Letting go

Make your life easier by getting rid of the fear of losing it. (And in general, if you stop worrying about losing something, you'll much more enjoy it.) There is no point in that fear, anyway.

First of all, your life is running away, each and every day; it's not as if it were there for you, all of it, as long as you live, and then suddenly you lose it all. Contrast this with owning a sum of money: it's not as if you have the entire sum in your bank account, for a long time, and then suddenly lose it all when the bank goes bust - rather, day by day a small fraction of that amount trickles away, until finally nothing is left. You shouldn't focus on that final moment: there is nothing you can do then anymore. It is more prudent to do something with that money while it is still yours.

And why restrict your worries to a few exceptional situations? I'm going on transcontinental flights every few months or so, and I often find myself uneasily thinking about plane crashes or hijackers in the days immediately before. (What do you mean? I never said I'm myself free of it ...) But as we all know, that one of those happens to me is not really more probable than any accident at home. There is always danger and risk. We shouldn't ignore them, and there is nothing wrong with caution. But don't allow them to invade your thoughts with fears. Take care.

Choosing friends

There are certain things in my life - important decisions, distressing experiences, news that left me confused when I learned about them - which I need to talk about with a friend. That's important; I would find it much harder if that wouldn't be open to me.

In different respects I seek the advice of different persons, however. When unsure whether I should look for a new job, or generally when pondering career moves, I ask other persons than those who I talk to about concerns over my relationships; some people's philosophical advice matters to me; but from others I usually don't expect or ask for an opinion there. (And conversely, I find that my friends tend to discuss some of their interests with me, but not others.)

It seems to be naturally so with friendship (and not only with such aspects of friendship as giving comfort or advice, but also with others: helping each other out, promoting a friend's interest in their absence, making some effort to stay in touch through periods of geographical separation). Perhaps you are unusually lucky to have a single friend who can play all these roles for you - this would be a border case. (And do you think that this friend can see all these reciprocated in what you are able to give? If not, you should count yourself squarely lucky.)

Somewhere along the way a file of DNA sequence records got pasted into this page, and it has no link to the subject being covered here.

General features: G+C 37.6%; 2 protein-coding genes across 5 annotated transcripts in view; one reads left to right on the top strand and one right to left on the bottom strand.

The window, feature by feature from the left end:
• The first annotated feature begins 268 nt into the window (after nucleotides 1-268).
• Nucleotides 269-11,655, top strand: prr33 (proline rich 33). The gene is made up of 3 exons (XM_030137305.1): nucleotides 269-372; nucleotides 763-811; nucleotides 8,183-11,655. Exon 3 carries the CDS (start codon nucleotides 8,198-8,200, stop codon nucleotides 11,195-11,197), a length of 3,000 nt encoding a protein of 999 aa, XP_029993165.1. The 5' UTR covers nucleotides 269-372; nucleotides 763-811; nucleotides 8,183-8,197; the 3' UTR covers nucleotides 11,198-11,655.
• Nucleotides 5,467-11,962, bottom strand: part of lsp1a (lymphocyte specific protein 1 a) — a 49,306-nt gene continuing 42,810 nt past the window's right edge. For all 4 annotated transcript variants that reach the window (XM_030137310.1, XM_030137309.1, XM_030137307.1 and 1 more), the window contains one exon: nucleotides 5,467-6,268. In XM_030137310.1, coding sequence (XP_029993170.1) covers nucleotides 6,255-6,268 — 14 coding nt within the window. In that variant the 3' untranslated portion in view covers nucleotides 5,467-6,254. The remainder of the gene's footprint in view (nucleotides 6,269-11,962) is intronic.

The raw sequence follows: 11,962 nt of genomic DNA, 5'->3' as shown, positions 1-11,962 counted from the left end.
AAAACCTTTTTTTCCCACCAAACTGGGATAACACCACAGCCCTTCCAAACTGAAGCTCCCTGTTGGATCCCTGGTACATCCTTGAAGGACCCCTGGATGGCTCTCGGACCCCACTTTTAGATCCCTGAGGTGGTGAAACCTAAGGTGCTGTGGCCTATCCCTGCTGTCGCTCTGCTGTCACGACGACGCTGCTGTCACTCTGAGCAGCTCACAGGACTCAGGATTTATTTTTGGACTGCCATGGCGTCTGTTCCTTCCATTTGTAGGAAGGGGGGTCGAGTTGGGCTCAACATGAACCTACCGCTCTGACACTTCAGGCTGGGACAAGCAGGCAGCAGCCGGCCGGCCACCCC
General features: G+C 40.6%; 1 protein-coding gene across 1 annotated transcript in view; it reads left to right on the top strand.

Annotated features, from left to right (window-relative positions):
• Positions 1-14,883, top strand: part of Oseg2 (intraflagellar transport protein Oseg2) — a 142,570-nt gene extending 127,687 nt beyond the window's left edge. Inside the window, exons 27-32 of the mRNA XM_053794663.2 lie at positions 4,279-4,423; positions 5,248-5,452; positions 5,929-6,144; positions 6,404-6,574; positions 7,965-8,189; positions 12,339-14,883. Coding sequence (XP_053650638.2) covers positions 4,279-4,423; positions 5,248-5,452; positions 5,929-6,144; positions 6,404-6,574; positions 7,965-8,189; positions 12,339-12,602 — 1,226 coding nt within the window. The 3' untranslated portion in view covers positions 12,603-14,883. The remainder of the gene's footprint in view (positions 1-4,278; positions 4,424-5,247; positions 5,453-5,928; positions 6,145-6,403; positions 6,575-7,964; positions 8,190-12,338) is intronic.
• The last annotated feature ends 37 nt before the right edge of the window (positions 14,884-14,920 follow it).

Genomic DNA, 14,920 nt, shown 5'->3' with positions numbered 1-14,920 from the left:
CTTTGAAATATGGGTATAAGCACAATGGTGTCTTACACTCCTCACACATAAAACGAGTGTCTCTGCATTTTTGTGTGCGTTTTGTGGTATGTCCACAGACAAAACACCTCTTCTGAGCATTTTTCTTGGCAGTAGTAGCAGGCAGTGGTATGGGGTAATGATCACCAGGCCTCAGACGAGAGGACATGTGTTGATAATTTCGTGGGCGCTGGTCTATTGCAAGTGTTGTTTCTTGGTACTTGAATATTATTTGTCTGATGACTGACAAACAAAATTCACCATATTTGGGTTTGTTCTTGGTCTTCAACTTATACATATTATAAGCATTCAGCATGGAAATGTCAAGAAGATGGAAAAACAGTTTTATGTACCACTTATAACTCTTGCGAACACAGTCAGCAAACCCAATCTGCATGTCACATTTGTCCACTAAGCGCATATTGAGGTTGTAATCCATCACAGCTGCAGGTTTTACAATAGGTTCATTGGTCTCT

Investing trust in different people in different situations displays some judgment, I think. Imagine someone who talks to the next best person whenever something comes up. Unless all of them are truly universally capable to help, that's bound to produce some frustration. The opposite extreme is not better of course: generally seeking no one's advice except from those who are a hundred per cent qualified for exactly that situation and that sort of help that you need. This will only lead in many situations to leaving no option at all. Take care.


These days the world around us is full of information, and one might easily become too distracted by it. By this I don't mean just the floods of dull entertainment and mindless rambling all the media are full of. Even if you ignore all that (and it definitely is wise to carefully filter it out from what you accept to be aware of) there is still a tremendous load of substantial information at your fingertips.

For example, those who are interested in a scientific paper today, a political background story tomorrow, and then get fascinated by a novel technology next week, and dedicate themselves to traveling shortly after that, just to return to some serious-again reading and half-writing an essay, only interrupted for that bit of top-news everybody talks about, and then ... (it's not even necessary to finish that sentence, don't you think?)

This is still superficiality, though a different sort of it. All these topics may well be more substantial intellectually than the daily soap. But then what are they chosen for? Mostly because they seem to be interesting, at any rate for the moment. But just a little later something else gets all more important, which then is replaced by just another thing - and none of them ever makes a lasting contribution to what makes your life your life. If you're interested in getting there, you have to focus. Take care.

Make good use of your time

There is only one thing that really, actually belongs to us - and that is the time that is given to us. Making good use of our life time should be the most important goal that we have.

To say that time is 'ours' is to speak figuratively, of course. The difference between time that we have and time that we don't have is not the same as the difference between, say, some money that we have or have not.

Money is something that may come and go - time isn't. We only have got a given amount of it (we don't even know how much), and losing that we end up with nothing. Every day of one's life, once it is wasted, will never come back.

It is a bit of an irony that often those are most likely to recognize this who have already spent most of their time. They have gained enough experience to see that it was the only thing they really should have valued. Those who still have most of their time before them are typically unable to find to that insight. They are caught in their misconception that death is still far away. However, to die just means to lose one's life, and that happens continuously, all the time. Take care.
Copyright © 2007-2012 by Leif Frenzel. All rights reserved.